1 1/2 Stars
The Identical opens with a gorgeous shot of a Cadillac driving along a dirt road in the middle of a deserted cotton field. It’s Alabama 1972, in the back of the luxury car sits Drexel ‘The Dream’ Hemsley (Blake Rayne), sipping on the last of a bourbon cocktail. The look and strange behavior of the character is supposed to invoke an obvious Elvis Presley comparison. Hemsley rolls down the window and peers out to the long stretching acres. The ghost of field workers from the past begin to appear. It’s a sequence that works and it’s noteworthy, because very little else works.
The story tells us that during the great depression, a couple had twin boys. Unable to financially support both children, they decided to give one child to the local pastor (Ray Liotta) and his barren wife (Ashley Judd). All parties agreed to total secrecy and they parted ways, never to be in contact, again. The pastor’s son, Ryan Wade (also Rayne), grows up in the church. He is a staple at service and actively participates in the choir. His father pushes him to heed ‘the call’ and begin to take steps that would see him ordained.
Meanwhile, Wade’s identical twin (Blake Rayne) becomes a wildly successful ’50s rock star, while Ryan (also Rayne), struggles to balance his musical aspirations with pleasing his parents, who want him to become a preacher. When Wade wins a Hemsley look-a-like contest it launches him into the spotlight and his own music career — as a Drexel Hemsley impersonator.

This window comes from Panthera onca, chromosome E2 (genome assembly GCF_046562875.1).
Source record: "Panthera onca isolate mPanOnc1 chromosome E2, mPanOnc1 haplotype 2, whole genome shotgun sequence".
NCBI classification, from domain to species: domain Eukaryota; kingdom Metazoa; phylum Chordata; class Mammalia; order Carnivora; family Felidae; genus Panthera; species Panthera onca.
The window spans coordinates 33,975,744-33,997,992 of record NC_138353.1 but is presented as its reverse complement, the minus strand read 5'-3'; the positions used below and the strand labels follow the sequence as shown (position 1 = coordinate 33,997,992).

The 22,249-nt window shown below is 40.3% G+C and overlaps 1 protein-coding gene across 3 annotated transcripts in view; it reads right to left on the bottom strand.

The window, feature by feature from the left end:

Naturally, Ryan becomes tired of performing someone else’s music and pushes to record his own material. This causes friction with his producer/manager. Soul-searching is done before Wade decides to strike out and become his own man, returning to his family and faith.
There is a good story contained within the fractured narrative on-screen. I get the feeling, the original script was re-drafted for a ‘faith based’ angle. That’s fine but the update doesn’t add anything to the story, it only confuses the flow and makes Wade to appear weak and lost. Blake Rayne is good at playing Elvis. Liotta is nicely tuned into the vibe and does well with a small role. While, Ashley Judd hams it up in one of the worst performances of her not so distinguished career. Her dependence on over-emoting would have been too much in a silent film, here it’s obnoxious.
The Identical takes a far-fetched concept and doesn’t add anything interesting to the tale. This could have easily been shot for a television movie and very little would have to be altered. It’s a shame the creative team decided to regurgitate warmed over scenes from other musical bio-pics, instead for fleshing out realistic characters and dilemmas. Like its title character, The Identical is an impostor.
Director: Dustin Marcellino
Stars: Blake Rayne, Ray Liotta, Ashley Judd